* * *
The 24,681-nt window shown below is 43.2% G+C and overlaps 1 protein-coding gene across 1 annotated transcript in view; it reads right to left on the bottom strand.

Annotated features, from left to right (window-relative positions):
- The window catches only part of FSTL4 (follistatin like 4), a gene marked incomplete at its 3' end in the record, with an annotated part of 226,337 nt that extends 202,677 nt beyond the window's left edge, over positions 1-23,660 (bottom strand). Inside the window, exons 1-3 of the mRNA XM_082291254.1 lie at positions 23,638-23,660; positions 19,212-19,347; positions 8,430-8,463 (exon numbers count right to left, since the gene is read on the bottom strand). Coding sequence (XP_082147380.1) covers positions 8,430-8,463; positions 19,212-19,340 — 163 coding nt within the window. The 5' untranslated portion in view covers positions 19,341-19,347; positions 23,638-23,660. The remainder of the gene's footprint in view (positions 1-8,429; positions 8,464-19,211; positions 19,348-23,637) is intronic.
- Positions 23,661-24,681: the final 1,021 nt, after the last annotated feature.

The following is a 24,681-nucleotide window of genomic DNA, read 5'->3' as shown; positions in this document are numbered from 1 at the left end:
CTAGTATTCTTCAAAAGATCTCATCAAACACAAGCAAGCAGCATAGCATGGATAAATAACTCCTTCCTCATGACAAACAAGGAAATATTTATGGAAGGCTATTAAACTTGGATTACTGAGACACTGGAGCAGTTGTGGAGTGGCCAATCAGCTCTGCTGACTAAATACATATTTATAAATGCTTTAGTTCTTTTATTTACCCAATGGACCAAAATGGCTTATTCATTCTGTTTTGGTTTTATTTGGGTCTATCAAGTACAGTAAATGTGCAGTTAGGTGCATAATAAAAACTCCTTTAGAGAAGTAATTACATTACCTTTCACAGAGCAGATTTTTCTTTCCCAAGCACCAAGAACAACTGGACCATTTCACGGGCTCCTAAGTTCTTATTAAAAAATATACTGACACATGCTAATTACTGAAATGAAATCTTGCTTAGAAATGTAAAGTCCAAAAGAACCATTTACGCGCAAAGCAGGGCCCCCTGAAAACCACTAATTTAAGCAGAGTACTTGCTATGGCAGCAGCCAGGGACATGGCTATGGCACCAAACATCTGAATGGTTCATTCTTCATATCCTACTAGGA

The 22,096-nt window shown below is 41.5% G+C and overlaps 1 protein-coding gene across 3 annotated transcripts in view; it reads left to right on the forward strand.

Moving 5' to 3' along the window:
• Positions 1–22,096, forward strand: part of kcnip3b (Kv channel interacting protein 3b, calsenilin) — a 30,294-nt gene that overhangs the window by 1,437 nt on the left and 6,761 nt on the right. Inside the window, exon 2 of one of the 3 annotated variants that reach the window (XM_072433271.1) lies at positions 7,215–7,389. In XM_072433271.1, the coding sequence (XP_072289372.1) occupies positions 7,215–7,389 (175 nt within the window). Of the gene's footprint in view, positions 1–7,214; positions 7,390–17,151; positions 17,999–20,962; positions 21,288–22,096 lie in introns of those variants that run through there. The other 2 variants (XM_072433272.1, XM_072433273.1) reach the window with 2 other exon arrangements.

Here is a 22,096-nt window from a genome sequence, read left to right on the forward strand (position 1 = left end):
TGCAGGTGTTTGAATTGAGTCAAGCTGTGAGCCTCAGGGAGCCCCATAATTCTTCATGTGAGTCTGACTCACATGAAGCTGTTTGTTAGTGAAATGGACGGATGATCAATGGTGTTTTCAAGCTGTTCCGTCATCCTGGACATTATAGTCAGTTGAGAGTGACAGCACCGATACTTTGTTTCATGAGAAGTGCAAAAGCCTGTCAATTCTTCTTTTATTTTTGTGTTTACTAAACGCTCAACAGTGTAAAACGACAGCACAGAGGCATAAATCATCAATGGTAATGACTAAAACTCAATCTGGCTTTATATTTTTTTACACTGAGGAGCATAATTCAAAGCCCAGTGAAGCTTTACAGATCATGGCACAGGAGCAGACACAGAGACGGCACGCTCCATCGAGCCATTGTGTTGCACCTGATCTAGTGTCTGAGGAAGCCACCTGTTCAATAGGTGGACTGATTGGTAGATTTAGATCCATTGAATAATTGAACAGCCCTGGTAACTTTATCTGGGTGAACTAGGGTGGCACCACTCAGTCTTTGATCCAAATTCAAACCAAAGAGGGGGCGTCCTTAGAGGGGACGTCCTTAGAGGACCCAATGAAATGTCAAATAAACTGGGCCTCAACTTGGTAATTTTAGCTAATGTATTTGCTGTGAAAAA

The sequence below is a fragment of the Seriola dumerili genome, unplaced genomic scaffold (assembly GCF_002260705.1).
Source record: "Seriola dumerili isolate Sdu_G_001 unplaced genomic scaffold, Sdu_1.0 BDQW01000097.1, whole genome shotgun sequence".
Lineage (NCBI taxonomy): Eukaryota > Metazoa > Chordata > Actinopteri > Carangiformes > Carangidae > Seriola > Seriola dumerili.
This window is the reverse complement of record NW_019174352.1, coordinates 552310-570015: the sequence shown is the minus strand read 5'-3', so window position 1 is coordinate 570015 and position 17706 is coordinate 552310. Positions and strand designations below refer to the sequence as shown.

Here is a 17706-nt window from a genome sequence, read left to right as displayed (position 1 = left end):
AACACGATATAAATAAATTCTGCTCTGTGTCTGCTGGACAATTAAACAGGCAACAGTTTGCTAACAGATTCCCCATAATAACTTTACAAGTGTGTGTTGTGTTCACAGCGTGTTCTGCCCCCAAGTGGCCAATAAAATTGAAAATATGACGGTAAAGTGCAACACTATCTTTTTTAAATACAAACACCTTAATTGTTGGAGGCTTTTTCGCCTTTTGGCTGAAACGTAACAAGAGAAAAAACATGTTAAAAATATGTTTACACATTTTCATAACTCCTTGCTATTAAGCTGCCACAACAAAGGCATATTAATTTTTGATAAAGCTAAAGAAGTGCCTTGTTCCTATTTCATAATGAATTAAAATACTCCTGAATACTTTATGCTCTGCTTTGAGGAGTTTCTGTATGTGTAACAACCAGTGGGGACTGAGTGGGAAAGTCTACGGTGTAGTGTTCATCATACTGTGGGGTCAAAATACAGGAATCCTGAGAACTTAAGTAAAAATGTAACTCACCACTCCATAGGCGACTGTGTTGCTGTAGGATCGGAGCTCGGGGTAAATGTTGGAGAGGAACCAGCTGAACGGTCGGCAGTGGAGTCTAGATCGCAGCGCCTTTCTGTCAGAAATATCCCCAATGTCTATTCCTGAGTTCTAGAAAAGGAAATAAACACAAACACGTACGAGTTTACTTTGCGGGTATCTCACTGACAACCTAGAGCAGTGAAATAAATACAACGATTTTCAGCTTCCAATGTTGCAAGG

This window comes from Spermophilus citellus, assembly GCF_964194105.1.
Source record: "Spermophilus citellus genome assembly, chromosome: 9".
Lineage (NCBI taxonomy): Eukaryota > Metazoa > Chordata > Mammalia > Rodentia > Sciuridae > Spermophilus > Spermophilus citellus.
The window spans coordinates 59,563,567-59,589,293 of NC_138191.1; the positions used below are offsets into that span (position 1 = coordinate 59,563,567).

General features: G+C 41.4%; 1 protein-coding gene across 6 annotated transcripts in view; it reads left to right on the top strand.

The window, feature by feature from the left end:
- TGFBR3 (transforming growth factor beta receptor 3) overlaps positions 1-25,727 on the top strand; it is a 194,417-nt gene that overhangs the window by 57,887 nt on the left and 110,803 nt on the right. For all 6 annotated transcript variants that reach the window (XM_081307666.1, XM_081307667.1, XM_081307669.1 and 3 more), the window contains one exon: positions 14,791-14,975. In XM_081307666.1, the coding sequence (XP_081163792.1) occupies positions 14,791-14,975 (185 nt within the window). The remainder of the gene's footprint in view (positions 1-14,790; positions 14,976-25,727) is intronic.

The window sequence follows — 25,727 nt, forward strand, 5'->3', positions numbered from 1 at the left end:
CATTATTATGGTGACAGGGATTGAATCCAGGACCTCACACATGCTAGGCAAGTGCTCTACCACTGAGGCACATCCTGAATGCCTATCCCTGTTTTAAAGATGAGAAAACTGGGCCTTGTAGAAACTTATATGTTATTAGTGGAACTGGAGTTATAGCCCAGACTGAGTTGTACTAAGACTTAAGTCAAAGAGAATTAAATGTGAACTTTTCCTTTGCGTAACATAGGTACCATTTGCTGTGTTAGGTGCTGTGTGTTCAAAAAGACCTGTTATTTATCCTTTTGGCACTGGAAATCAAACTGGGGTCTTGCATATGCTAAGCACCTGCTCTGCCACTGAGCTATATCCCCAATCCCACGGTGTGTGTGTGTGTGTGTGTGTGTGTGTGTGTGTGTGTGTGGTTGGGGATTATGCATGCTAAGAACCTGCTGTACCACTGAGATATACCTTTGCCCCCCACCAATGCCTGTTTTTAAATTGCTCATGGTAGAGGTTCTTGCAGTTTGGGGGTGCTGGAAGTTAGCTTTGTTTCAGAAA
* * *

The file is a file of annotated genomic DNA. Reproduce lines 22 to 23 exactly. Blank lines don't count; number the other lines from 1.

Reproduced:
General features: G+C 41.4%; 1 protein-coding gene across 6 annotated transcripts in view; it reads left to right on the top strand.

The window, feature by feature from the left end: